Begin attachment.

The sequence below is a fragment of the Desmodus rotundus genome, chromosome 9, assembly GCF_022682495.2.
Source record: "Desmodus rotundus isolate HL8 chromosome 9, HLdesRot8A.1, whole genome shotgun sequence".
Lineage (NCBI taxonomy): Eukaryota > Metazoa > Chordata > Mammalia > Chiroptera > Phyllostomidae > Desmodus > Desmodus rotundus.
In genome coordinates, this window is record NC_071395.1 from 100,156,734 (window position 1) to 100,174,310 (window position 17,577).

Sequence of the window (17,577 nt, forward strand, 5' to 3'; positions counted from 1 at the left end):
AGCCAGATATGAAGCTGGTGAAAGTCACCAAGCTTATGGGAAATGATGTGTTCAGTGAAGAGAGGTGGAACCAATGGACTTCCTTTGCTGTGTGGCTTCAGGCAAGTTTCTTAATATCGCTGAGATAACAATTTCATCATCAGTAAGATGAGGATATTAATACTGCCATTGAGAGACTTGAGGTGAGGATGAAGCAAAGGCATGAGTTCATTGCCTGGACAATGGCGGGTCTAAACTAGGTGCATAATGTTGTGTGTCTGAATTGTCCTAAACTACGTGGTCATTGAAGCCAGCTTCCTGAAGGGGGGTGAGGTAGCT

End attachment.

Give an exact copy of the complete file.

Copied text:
The sequence below is a fragment of the Desmodus rotundus genome, chromosome 9, assembly GCF_022682495.2.
Source record: "Desmodus rotundus isolate HL8 chromosome 9, HLdesRot8A.1, whole genome shotgun sequence".
Lineage (NCBI taxonomy): Eukaryota > Metazoa > Chordata > Mammalia > Chiroptera > Phyllostomidae > Desmodus > Desmodus rotundus.
In genome coordinates, this window is record NC_071395.1 from 100,156,734 (window position 1) to 100,174,310 (window position 17,577).

Sequence of the window (17,577 nt, forward strand, 5' to 3'; positions counted from 1 at the left end):
AGCCAGATATGAAGCTGGTGAAAGTCACCAAGCTTATGGGAAATGATGTGTTCAGTGAAGAGAGGTGGAACCAATGGACTTCCTTTGCTGTGTGGCTTCAGGCAAGTTTCTTAATATCGCTGAGATAACAATTTCATCATCAGTAAGATGAGGATATTAATACTGCCATTGAGAGACTTGAGGTGAGGATGAAGCAAAGGCATGAGTTCATTGCCTGGACAATGGCGGGTCTAAACTAGGTGCATAATGTTGTGTGTCTGAATTGTCCTAAACTACGTGGTCATTGAAGCCAGCTTCCTGAAGGGGGGTGAGGTAGCT